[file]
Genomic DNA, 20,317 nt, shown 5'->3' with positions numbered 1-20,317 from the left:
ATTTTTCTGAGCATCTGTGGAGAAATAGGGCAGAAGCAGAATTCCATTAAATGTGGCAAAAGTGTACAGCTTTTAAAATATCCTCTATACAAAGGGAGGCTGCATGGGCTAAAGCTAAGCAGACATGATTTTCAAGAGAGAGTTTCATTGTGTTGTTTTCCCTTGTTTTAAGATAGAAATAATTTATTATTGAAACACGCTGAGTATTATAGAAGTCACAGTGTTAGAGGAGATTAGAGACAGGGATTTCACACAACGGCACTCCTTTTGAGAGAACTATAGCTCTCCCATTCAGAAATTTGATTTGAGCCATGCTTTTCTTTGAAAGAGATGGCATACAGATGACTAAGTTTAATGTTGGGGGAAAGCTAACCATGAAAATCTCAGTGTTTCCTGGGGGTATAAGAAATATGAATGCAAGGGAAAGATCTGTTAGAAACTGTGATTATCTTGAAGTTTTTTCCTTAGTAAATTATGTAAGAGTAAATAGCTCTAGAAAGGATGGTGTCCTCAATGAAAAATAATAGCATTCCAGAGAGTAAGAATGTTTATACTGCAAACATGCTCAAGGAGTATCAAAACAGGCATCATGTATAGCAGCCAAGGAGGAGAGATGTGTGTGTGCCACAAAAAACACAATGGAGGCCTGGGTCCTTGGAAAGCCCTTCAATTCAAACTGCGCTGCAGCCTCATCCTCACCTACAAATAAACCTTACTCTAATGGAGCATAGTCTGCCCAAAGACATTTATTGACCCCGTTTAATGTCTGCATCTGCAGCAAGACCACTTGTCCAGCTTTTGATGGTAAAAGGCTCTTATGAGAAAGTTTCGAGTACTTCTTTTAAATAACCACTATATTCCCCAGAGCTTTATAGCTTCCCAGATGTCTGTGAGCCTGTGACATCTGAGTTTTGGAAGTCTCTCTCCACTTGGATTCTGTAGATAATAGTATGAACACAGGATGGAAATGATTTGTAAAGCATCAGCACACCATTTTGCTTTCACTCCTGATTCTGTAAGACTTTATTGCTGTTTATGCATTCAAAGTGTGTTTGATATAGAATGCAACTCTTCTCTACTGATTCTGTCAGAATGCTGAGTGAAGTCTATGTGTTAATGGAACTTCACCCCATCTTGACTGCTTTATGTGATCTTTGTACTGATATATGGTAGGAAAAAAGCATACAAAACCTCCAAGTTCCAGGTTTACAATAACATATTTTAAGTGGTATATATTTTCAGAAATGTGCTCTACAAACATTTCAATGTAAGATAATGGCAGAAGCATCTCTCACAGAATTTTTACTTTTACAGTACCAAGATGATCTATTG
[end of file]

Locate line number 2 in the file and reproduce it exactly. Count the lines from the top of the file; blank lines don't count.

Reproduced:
ATTTTTCTGAGCATCTGTGGAGAAATAGGGCAGAAGCAGAATTCCATTAAATGTGGCAAAAGTGTACAGCTTTTAAAATATCCTCTATACAAAGGGAGGCTGCATGGGCTAAAGCTAAGCAGACATGATTTTCAAGAGAGAGTTTCATTGTGTTGTTTTCCCTTGTTTTAAGATAGAAATAATTTATTATTGAAACACGCTGAGTATTATAGAAGTCACAGTGTTAGAGGAGATTAGAGACAGGGATTTCACACAACGGCACTCCTTTTGAGAGAACTATAGCTCTCCCATTCAGAAATTTGATTTGAGCCATGCTTTTCTTTGAAAGAGATGGCATACAGATGACTAAGTTTAATGTTGGGGGAAAGCTAACCATGAAAATCTCAGTGTTTCCTGGGGGTATAAGAAATATGAATGCAAGGGAAAGATCTGTTAGAAACTGTGATTATCTTGAAGTTTTTTCCTTAGTAAATTATGTAAGAGTAAATAGCTCTAGAAAGGATGGTGTCCTCAATGAAAAATAATAGCATTCCAGAGAGTAAGAATGTTTATACTGCAAACATGCTCAAGGAGTATCAAAACAGGCATCATGTATAGCAGCCAAGGAGGAGAGATGTGTGTGTGCCACAAAAAACACAATGGAGGCCTGGGTCCTTGGAAAGCCCTTCAATTCAAACTGCGCTGCAGCCTCATCCTCACCTACAAATAAACCTTACTCTAATGGAGCATAGTCTGCCCAAAGACATTTATTGACCCCGTTTAATGTCTGCATCTGCAGCAAGACCACTTGTCCAGCTTTTGATGGTAAAAGGCTCTTATGAGAAAGTTTCGAGTACTTCTTTTAAATAACCACTATATTCCCCAGAGCTTTATAGCTTCCCAGATGTCTGTGAGCCTGTGACATCTGAGTTTTGGAAGTCTCTCTCCACTTGGATTCTGTAGATAATAGTATGAACACAGGATGGAAATGATTTGTAAAGCATCAGCACACCATTTTGCTTTCACTCCTGATTCTGTAAGACTTTATTGCTGTTTATGCATTCAAAGTGTGTTTGATATAGAATGCAACTCTTCTCTACTGATTCTGTCAGAATGCTGAGTGAAGTCTATGTGTTAATGGAACTTCACCCCATCTTGACTGCTTTATGTGATCTTTGTACTGATATATGGTAGGAAAAAAGCATACAAAACCTCCAAGTTCCAGGTTTACAATAACATATTTTAAGTGGTATATATTTTCAGAAATGTGCTCTACAAACATTTCAATGTAAGATAATGGCAGAAGCATCTCTCACAGAATTTTTACTTTTACAGTACCAAGATGATCTATTG